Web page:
The basic test in determining whether a public corporation, in its operations, is engaged in the discharge of a governmental function or is acting in a proprietary capacity is whether the act performed is for the common benefit of the public or is for the special benefit or profit of the corporation. See Hagerman v. City of Seattle, 189 Wash. 694, 66 P.2d 1152, 110 A.L.R. 1110. It is clear beyond question that the operation and the maintenance of its hospital by the defendant are for the common benefit of the public generally and *799 are not for the special benefit or the private gain or profit of the defendant, the trustees, or the County Court of Monongalia County.

The plaintiff cites and relies upon the case of Henderson v. Twin Falls County, 56 Idaho 124, 50 P.2d 597, 602, 101 A.L.R. 1151, to sustain her contention that in treating her as a paying patient the defendant acted in a proprietary capacity, and in so acting is liable for the negligence of its employee. It appears in that case that the defendant, Twin Falls County, established and operated a county hospital, under a statute which authorized but did not require it to do so; that the hospital since its establishment was operated for the profit of the county; and that the greater proportion of its patients were paying patients. The Supreme Court of Idaho, by a three to two decision, held that in voluntarily establishing the hospital and in operating it for profit, the defendant acted in a proprietary and corporate capacity rather than in the performance of a governmental function, and was liable to a paying patient for personal injuries which resulted from the negligence of its employees. The statute by which the hospital of the defendant in the case at bar was established and its board of trustees declared to be a corporation is unlike the statute considered in the Idaho case. The statute now under consideration in effect requires the County Court of Monongalia County to establish and equip the hospital and forthwith to appoint a board of trustees which is declared to be a corporation; permits the county court to use the buildings and the equipment of a previously established hospital; directs the board to organize immediately; and authorizes the board to operate and manage the hospital; whereas the Idaho statute authorized, but did not require, the county to acquire and maintain the hospital. That feature of the statute is emphasized in the Idaho case, and the opinion states "that by the enactment of the statute in question the Legislature did not intend to impose a mandatory duty upon boards of county commissioners to establish and operate county hospitals", and that such establishment and operation were not a mandatory duty because such duty was not imposed by the statute. The Idaho case is distinguishable from the case at bar because of the different character of each statute involved and because the Idaho county hospital was admittedly operated for profit.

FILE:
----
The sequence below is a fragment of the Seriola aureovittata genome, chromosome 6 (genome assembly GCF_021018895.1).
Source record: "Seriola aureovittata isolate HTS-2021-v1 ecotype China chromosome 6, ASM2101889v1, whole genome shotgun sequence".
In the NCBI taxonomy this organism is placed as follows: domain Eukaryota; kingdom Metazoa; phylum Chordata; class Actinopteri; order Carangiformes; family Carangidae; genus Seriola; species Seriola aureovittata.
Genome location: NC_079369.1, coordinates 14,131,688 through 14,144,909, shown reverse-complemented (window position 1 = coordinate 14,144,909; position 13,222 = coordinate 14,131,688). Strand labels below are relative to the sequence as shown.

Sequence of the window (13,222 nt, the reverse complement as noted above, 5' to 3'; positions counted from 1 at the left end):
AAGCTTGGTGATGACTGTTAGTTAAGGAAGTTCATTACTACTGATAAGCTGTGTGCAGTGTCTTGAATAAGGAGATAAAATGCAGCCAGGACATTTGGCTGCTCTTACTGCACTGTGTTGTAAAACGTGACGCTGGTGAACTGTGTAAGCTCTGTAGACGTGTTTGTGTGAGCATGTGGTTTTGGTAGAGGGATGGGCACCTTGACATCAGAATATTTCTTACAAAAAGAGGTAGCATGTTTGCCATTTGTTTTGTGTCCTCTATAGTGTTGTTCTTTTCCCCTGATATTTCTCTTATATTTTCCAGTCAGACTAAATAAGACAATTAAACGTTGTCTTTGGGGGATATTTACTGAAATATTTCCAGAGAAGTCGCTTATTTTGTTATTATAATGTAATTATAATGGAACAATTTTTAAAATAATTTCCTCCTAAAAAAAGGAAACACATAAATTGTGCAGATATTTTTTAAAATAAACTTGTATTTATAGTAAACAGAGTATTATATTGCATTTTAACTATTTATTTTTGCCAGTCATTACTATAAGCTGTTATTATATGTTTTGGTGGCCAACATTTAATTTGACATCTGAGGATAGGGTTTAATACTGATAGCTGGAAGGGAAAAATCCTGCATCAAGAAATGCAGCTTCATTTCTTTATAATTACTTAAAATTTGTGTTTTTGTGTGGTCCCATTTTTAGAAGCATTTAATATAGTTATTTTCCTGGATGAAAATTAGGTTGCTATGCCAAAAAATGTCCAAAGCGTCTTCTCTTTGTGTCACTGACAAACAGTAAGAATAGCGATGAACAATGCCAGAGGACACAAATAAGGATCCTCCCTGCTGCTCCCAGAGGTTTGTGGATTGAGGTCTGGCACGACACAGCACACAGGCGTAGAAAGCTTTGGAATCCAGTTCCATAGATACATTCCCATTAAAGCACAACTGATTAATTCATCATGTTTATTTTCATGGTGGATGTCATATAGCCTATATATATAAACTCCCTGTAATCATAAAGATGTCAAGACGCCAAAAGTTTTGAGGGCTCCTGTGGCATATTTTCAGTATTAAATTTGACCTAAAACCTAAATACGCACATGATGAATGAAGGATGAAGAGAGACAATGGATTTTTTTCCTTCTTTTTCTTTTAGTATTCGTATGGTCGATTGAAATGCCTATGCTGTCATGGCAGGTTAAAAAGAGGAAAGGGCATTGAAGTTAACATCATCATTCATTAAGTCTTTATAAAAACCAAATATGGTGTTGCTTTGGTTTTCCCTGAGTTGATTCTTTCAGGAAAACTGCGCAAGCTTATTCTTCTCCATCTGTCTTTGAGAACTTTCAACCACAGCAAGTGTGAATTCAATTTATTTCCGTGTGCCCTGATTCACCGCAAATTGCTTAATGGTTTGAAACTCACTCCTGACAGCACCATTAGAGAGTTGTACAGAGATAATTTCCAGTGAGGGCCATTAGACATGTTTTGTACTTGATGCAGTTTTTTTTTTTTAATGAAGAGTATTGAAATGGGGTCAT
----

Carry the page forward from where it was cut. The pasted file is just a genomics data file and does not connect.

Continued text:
In cases involving liability of a hospital for the negligence of its officers and agents, the character of the particular institution, whether it is public, charitable, or private, is important for the reason that legal principles which apply to a public hospital are different from those applicable to a hospital operated and maintained for private gain or profit. 26 Am.Jur., Hospitals and Asylums, Section 12; Fowler v. Norways Sanatorium, 112 Ind.App. 347, 42 N.E.2d 415. A hospital incorporated and conducted for private gain, or the benefit of its stockholders, is liable in damages to a patient for the negligent acts of its officers and agents. Vaughan v. Memorial Hospital, 100 W.Va 290, 130 S.E. 481; Jenkins v. Charleston General Hospital and Training School, 90 W.Va. 230, 110 S.E. 560, 561, 22 A.L.R. 323; Hogan v. Clarksburg Hospital Company, 63 W.Va. 84, 59 S.E. 943. In the Jenkins case this Court, in recognizing the distinction between a private hospital and a public hospital with respect to such liability, used this language: "The policy of the law forbids liability of a state or municipal hospital for negligence of its servants and physicians; it being a governmental agency."